Product: Kettle
Automatic Gas Kettle   (+3)  [vote for, against]
Burn hydrocarbons and heat water with them

In this country, flammable hydrocarbons are often plumbed directly into one's kitchen. The cost per unit of heat of mains gas compared to electricity is understood to be cheap. According to the back of my envelope, the cost-per-kilowatt-hour of gas is 37 times cheaper than lecky.

Embracing the British way of life, I often drink more than ten cups of tea per day. In this household, the electric kettle is by far the biggest consumer of power. Given the number above, it would make remarkable economic sense to boil water on the gas stove. Even if only 10% of the heat ended up in the water, it would still work out cheaper. And yet, we continue to use the electric kettle. Because: Convenience. Love of efficiency. Hatred of whistles.

An Automatic Gas Kettle would turn the situation around. The Automatic Gas Kettle would have the following features.

* A dedicated base, plumbed into the mains gas and electricity supplies. The main kettle is of course cordless.

* An insulated tank for reduced heat loss.

* A piezo-ignition system for the self-contained burner, so that pressing the switch immediately starts delivering heat to the water.

* A bimetalic strip (or thermocouple) to automatically cut the gas when the water has boiled.

These features would give the kettle the same user experience as its electric counterpart.
-- mitxela, Feb 04 2017

//the cost-per-kilowatt-hour of gas is 37 times cheaper than lecky. //

What what what?? I mean, what?? If that's true, then a compact gas-driven generator with an efficiency of only 10% would still save you 2/3rds of your electricity bill.
-- MaxwellBuchanan, Feb 04 2017

<some time later>

OK, so in the UK, apparently, 1 Therm of natural gas (why do they use such weird units?) costs around 35p, and is equivalent to just under 30kWh.

So, if you had a generator with an efficiency of 33% (which seems reasonable), then you'd get 10kWh for 35p, or about 3.5p/kWh. The remaining 67% of your energy would presumably end up as waste heat, which could itself be used to heat the house directly.

Given that domestic electricity prices in the UK are about 12p/kWh, why doesn't everybody just have a gas-powered generator?? A quick Google suggests that £3000 will buy you a 10kW natural gas generator.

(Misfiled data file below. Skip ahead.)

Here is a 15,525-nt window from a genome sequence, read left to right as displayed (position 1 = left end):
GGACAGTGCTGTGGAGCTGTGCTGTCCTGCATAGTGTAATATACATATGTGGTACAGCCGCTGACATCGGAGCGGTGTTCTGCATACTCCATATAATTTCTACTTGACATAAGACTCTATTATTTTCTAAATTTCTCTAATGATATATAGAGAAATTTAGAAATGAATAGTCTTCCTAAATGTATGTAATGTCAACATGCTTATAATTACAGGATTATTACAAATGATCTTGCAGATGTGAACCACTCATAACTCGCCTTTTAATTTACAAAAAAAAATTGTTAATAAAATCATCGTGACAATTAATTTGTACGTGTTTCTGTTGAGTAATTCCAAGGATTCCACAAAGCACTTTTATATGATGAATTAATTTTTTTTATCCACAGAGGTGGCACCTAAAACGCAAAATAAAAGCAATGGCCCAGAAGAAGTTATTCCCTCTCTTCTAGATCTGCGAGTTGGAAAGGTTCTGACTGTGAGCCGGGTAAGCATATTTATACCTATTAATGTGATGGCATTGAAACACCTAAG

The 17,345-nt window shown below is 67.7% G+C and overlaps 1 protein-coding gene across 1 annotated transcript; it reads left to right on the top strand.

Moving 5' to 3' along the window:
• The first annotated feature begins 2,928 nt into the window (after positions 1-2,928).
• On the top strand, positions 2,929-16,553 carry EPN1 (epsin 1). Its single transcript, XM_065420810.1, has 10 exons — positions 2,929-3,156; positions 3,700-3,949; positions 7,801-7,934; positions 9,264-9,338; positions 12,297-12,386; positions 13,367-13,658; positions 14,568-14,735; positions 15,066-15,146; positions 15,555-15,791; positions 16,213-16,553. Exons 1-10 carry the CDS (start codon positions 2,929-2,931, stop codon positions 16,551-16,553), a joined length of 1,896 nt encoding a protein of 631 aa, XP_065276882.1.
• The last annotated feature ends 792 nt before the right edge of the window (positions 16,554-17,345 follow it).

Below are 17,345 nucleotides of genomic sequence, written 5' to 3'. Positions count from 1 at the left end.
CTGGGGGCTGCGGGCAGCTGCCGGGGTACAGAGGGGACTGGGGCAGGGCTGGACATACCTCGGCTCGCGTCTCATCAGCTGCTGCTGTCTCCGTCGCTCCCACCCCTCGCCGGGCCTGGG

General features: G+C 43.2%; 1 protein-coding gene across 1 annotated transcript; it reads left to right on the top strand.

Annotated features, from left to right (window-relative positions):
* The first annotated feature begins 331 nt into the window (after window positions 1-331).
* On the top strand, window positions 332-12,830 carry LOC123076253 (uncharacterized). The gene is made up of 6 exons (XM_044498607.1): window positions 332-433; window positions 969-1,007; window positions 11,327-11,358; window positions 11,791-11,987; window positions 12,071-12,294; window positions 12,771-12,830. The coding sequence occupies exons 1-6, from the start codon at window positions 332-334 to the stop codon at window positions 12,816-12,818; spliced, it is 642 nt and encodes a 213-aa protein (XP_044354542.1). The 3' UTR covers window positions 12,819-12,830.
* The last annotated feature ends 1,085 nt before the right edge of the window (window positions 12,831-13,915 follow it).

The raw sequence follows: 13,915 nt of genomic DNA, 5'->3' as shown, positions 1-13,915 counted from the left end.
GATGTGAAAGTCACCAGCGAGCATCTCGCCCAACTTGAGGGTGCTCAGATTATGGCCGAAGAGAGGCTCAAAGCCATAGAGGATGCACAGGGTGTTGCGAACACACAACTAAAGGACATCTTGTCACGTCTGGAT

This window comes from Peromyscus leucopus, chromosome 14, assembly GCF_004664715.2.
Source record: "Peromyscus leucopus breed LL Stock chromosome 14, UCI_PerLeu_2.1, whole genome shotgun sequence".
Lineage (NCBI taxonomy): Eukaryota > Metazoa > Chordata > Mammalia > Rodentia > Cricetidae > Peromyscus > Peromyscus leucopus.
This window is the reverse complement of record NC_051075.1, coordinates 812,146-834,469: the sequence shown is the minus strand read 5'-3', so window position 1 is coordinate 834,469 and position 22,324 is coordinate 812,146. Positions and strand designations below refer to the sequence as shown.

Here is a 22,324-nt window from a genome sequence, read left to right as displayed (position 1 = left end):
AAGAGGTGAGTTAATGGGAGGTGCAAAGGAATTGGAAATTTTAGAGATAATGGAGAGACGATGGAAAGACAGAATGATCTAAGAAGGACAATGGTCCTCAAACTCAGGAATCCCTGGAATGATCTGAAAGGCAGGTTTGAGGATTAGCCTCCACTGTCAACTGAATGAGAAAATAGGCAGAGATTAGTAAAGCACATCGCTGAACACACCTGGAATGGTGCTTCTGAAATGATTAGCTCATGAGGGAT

? !
-- MaxwellBuchanan, Feb 04 2017

It does seem a bit extreme doesn't it! Let me check that envelope again.

The correct ratio is 3.25 times cheaper. The reason for my mistake is that the unit cost is not per-square-metre, as measured on the meter, but per-kilowatt-hour, so the conversion to kilowatt-hours was done twice.
-- mitxela, Feb 04 2017

Ah, we annotated at the same time. Hmm.

// 3.5p/kWh // 12p/kWh // £3000 will buy you a 10kW natural gas generator //

(Admittedly unreliable) Envelope again: an 8.5p saving per unit, so the investment would break even in just over 35MWh's time. Google reports the average home uses 5.5MWh per year, so that's about six years before it starts saving you money. That is actually a better return than solar panels.
-- mitxela, Feb 04 2017

Such devices have existed since your 19th century. Numerous versions can be seen in museums.

Essentially, the kettle only fits on the ring on one orientation. The spout lines up with a sealed copper bulb. A lever is pressed to start the gas flow, which then latches. When the kettle boils, the steam heats the bulb, and the air expands, causing a small metal bellows to expand and pressing on a sear, which releases the gas valve catch.

The whole thing only has about six moving parts.

There's a specimen in one of the reconstructed shops in the Black Country Living Museum.
-- 8th of 7, Feb 04 2017

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